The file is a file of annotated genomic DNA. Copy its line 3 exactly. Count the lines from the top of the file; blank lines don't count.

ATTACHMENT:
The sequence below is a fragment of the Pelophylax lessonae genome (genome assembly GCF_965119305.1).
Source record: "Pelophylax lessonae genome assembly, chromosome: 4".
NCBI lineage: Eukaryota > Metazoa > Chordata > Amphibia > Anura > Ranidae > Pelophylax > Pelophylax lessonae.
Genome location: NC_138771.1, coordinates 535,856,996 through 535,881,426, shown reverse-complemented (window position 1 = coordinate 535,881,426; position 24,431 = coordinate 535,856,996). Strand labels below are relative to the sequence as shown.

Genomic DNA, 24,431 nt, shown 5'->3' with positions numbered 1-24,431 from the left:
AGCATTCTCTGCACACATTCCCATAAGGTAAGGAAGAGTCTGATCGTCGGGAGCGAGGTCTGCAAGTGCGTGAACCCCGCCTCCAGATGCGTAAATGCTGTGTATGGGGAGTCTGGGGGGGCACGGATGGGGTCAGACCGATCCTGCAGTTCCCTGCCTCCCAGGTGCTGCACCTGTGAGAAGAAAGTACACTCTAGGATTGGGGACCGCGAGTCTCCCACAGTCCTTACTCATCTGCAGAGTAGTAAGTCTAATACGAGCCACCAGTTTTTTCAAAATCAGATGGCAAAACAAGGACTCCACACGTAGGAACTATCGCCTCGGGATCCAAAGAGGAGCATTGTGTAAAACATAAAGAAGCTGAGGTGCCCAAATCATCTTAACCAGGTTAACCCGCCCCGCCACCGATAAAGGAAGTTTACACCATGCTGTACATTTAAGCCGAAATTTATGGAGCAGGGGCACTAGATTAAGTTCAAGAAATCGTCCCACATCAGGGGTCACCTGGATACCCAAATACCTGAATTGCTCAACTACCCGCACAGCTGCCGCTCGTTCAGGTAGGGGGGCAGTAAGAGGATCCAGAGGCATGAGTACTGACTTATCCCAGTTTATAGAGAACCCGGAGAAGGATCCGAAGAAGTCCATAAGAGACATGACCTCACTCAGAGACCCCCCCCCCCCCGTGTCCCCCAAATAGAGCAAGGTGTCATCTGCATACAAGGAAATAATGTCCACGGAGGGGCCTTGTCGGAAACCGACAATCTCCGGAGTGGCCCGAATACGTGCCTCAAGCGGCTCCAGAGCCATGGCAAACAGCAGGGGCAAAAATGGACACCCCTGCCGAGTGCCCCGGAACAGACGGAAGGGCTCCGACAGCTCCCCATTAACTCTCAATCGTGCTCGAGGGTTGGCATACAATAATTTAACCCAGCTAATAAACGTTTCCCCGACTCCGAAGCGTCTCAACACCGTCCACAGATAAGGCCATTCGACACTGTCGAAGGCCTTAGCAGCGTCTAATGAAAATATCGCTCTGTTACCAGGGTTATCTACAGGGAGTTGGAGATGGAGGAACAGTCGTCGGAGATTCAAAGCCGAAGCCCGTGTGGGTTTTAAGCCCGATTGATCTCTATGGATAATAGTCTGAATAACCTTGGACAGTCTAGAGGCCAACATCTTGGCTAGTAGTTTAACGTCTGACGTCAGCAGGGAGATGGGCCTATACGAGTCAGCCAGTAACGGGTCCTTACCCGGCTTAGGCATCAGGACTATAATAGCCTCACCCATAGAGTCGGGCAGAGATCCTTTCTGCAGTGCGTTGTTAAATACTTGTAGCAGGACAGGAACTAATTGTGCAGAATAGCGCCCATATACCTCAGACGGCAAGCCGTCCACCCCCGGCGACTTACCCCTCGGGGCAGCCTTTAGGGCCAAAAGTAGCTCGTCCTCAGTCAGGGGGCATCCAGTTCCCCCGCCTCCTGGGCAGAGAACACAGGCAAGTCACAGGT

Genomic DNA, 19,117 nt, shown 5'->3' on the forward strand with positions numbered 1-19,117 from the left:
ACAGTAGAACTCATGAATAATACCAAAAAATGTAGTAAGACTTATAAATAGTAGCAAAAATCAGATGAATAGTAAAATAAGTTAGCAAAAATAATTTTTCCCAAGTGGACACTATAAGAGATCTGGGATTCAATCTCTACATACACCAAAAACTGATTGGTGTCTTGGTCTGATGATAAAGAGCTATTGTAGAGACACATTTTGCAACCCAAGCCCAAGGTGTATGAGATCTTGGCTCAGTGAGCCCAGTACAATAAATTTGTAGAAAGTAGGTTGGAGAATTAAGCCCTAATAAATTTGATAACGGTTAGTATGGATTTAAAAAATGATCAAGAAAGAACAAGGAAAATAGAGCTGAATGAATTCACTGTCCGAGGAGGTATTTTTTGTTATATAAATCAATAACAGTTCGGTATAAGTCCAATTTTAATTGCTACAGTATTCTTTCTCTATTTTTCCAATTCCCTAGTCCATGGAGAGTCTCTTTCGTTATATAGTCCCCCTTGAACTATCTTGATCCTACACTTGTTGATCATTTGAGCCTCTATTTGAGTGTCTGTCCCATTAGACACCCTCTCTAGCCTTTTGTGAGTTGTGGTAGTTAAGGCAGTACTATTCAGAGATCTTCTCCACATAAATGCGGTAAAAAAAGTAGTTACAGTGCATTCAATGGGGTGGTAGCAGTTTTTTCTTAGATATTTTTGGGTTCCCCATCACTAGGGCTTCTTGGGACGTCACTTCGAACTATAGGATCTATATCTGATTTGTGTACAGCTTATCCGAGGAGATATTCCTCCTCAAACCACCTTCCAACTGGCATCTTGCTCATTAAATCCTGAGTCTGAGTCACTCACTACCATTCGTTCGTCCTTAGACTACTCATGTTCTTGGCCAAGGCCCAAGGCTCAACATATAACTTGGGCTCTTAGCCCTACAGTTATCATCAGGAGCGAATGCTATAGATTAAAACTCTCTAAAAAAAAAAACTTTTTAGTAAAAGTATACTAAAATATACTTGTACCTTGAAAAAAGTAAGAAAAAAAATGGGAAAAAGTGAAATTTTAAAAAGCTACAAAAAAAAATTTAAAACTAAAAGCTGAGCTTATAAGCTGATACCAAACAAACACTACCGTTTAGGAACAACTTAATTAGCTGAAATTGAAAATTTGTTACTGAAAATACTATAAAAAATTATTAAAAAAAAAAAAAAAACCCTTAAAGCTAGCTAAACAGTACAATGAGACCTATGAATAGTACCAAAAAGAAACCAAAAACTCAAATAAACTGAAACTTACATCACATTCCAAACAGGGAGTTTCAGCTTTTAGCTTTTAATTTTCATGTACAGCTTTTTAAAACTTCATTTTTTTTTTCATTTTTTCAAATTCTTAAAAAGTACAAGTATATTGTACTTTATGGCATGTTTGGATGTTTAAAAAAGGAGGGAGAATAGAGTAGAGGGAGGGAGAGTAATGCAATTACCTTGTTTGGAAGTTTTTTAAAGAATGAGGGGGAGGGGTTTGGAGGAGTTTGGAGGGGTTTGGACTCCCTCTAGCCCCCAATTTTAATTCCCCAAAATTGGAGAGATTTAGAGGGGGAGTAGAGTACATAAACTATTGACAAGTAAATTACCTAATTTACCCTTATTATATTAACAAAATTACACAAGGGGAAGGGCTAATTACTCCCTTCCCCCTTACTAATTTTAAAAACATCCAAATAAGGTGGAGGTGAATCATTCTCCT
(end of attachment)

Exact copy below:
NCBI lineage: Eukaryota > Metazoa > Chordata > Amphibia > Anura > Ranidae > Pelophylax > Pelophylax lessonae.